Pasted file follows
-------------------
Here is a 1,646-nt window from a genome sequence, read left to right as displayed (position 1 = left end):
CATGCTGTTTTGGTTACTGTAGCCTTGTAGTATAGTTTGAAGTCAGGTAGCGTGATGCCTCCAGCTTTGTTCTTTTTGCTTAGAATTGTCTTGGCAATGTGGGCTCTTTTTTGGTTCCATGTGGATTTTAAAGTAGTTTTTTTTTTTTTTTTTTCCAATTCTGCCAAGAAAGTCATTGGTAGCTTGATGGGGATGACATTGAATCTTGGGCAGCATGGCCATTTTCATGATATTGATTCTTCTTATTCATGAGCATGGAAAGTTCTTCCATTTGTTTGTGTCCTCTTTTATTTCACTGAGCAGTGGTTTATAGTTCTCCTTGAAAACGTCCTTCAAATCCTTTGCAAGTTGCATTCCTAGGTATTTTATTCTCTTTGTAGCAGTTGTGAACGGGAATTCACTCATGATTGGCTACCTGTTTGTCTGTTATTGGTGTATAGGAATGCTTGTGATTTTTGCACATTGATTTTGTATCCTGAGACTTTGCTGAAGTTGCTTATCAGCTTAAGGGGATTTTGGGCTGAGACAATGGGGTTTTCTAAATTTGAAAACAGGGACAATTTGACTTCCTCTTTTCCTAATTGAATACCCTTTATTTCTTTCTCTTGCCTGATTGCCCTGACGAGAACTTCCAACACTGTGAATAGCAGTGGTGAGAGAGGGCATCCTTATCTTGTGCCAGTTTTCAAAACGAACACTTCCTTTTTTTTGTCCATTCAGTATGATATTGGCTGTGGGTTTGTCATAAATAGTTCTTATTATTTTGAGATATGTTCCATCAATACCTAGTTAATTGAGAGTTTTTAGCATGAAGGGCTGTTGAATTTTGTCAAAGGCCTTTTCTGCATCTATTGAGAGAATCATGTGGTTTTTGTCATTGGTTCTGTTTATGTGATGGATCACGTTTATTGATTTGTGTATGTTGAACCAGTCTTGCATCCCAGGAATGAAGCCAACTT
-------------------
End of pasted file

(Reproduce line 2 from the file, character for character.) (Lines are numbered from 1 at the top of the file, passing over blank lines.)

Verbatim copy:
CATGCTGTTTTGGTTACTGTAGCCTTGTAGTATAGTTTGAAGTCAGGTAGCGTGATGCCTCCAGCTTTGTTCTTTTTGCTTAGAATTGTCTTGGCAATGTGGGCTCTTTTTTGGTTCCATGTGGATTTTAAAGTAGTTTTTTTTTTTTTTTTTTCCAATTCTGCCAAGAAAGTCATTGGTAGCTTGATGGGGATGACATTGAATCTTGGGCAGCATGGCCATTTTCATGATATTGATTCTTCTTATTCATGAGCATGGAAAGTTCTTCCATTTGTTTGTGTCCTCTTTTATTTCACTGAGCAGTGGTTTATAGTTCTCCTTGAAAACGTCCTTCAAATCCTTTGCAAGTTGCATTCCTAGGTATTTTATTCTCTTTGTAGCAGTTGTGAACGGGAATTCACTCATGATTGGCTACCTGTTTGTCTGTTATTGGTGTATAGGAATGCTTGTGATTTTTGCACATTGATTTTGTATCCTGAGACTTTGCTGAAGTTGCTTATCAGCTTAAGGGGATTTTGGGCTGAGACAATGGGGTTTTCTAAATTTGAAAACAGGGACAATTTGACTTCCTCTTTTCCTAATTGAATACCCTTTATTTCTTTCTCTTGCCTGATTGCCCTGACGAGAACTTCCAACACTGTGAATAGCAGTGGTGAGAGAGGGCATCCTTATCTTGTGCCAGTTTTCAAAACGAACACTTCCTTTTTTTTGTCCATTCAGTATGATATTGGCTGTGGGTTTGTCATAAATAGTTCTTATTATTTTGAGATATGTTCCATCAATACCTAGTTAATTGAGAGTTTTTAGCATGAAGGGCTGTTGAATTTTGTCAAAGGCCTTTTCTGCATCTATTGAGAGAATCATGTGGTTTTTGTCATTGGTTCTGTTTATGTGATGGATCACGTTTATTGATTTGTGTATGTTGAACCAGTCTTGCATCCCAGGAATGAAGCCAACTT